A Night Out With Sam Cooke: 'Harlem Square' Turns 50

Originally published on Sat January 12, 2013 12:08 pm

Sam Cooke in the studio in the early 1960s.
Courtesy of Legacy Recordings

Fifty years ago Saturday, Sam Cooke stepped onstage at a club in Miami. He'd come a long way to get there.

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6:53pm

Fri January 11, 2013
All Tech Considered

Why Are Investors In Like With Facebook Again?

Originally published on Fri January 11, 2013 7:23 pm

Why Is Facebook CEO Mark Zuckerberg Smiling? Maybe because someone might be willing to pay $100 to send him a message.
Paul Sakuma AP

If you're a casual observer of the stock market, the last time you tuned in to what was happening with Facebook's stock was probably last May.

In those days after the company's long-anticipated initial public offering, its price was diving daily — exactly the opposite of what many had expected given the hype leading up to Facebook's IPO.

The IPO itself was full of technical problems — many buyers weren't sure if their orders went through. And then there were questions about whether Facebook could figure out how to make money in its fastest-growing segment — mobile.

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6:21pm

Fri January 11, 2013
Energy

Coal Loses Crown As King Of Power Generation

Originally published on Fri January 11, 2013 6:31 pm

Georgia Power's coal-fired steam-turbine electric generating Plant Bowen in Euharlee, Ga., seen in 2009. The utility is planning on shuttering 15 coal- and oil-fired generating units at its facilities.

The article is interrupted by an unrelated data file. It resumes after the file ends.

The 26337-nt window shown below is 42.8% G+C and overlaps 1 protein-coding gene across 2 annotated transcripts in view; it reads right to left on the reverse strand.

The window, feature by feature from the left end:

Karen Bleier AFP/Getty Images

Just a few years ago, Georgia Power generated nearly three-fourths of its electricity with coal. Last year, for the first time, natural gas edged out coal, and just this week the company announced plans to close 10 coal-fired power generators within the next few years.

"We do recognize this is a historic event for our company. We've never announced this many closings at one time," says Mark Williams, a company spokesperson.

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5:38pm

Fri January 11, 2013
Funniest Musical Ever?

‘Avenue Q’ Has Singing Teddy Bears, But Ignore Their Advice

Emma Wiseman and Eric Wyatt are the voices of Kate Monster and a Bad Idea Bear.

Ensemble Theater of Chattanooga is staging the musical Avenue Q starting January 11th.  Like an adult version of Sesame Street (think of a South Park + Muppets mash-up), the show features puppets who give advice on careers, sex and finding meaning in life.  But don’t listen to the Bad Idea Bear.

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5:34pm

Fri January 11, 2013
Books

No Going Back: A Hard Look At Bipolar Disorder

Originally published on Fri January 11, 2013 6:11 pm

istockphoto.com

For years, I've taken issue with depictions of mentally ill characters in books and movies. Irrational behavior is easily explained away: They're crazy! No need to elaborate further.

So when I picked up Too Bright to Hear Too Loud to See, I was apprehensive that the main character, an untreated bipolar Hollywood studio executive who leaves his wife and child for an international adventure, might be a kooky manic cliche.